There are few parts of the world that don't know about NGOs, who runs them, and what these organizations do. NGOs are no longer seen as just charitable foreigners coming to help. The local leadership often sees the NGOs as a potential threat. While the material aid the NGOs bring is appreciated, the different ideas are not. And there are more NGOs showing up with more agenda than physical aid. NGOs have become more adept at dealing with local power brokers. That turns NGOs into diplomats, which they are not. NGO means “Non-Governmental Organization” but sometimes they act like government bureaucrats. NGOs that get too heavily into diplomacy are no longer regarded as NGOs. This has always been a problem, but now it's getting worse as NGOs have become a worldwide presence. And the decade old UN policy of deliberately politicizing aid efforts has turned the aid workers from angels of mercy to political targets.

This trend, from delivering aid to delivering ideas, often unwelcome ones, put all NGOs at risk. The NGOs have become players in a worldwide civil war between local traditional ideas, and the more transnational concepts that trigger violent reactions in many parts of the world. Another problem is the money given to NGOs to spend on aid for a country is money the local officials would rather have control over.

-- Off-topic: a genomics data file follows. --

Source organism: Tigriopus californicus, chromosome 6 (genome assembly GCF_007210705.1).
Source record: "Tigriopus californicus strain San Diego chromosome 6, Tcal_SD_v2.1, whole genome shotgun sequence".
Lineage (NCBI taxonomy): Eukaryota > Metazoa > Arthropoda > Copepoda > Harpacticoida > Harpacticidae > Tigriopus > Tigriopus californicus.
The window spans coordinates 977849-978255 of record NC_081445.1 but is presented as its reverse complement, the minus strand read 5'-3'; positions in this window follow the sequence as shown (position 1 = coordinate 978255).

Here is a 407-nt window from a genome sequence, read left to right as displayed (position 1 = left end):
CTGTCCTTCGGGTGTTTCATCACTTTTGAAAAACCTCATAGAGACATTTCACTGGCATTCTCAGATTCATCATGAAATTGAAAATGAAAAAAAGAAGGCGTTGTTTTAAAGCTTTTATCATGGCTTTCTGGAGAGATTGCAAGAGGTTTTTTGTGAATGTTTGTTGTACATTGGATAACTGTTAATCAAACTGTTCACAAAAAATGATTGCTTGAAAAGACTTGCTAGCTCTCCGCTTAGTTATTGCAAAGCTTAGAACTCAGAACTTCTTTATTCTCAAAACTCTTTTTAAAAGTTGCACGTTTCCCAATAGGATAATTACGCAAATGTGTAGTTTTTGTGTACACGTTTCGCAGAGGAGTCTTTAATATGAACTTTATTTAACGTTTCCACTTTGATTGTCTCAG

There are two reasons why donors prefer NGOs to have control over the aid. The primary problem is corruption. Money given to the government tends to get stolen. Often more than a third of it disappears into the pockets of government officials, their kin and friends. But letting the donors, and NGOs handle the money also results in similar losses. This is because these donations often come with requirements that much of the money be spent on goods and services from the donor nation. This particularly bothers the locals as it means a lot of highly (especially by local standards) paid Western aid workers are supervising whatever is done in the aid receiving nation. The higher NGO pay standards are very visible because the Westerners tend to live much better than locals. The Westerners are also accused of not understanding the needs of locals, but the NGOs are also less prone to devote most of the programs to local traditional (tribal) or senior government officials. The locals would like to gain control of all the aid money, or at least get more of it spent inside the nation receiving the aid, but have not had much success. All of this just adds to the growing hostility towards NGOs, and the violence it generates. No one has a solution that doesn't involve bribes or local mercenaries, and the problem just keeps getting worse and more people go hungry even though food is available but kept from those who need it by a lot of problems the UN does not want to talk about, especially the variant found in Arab countries.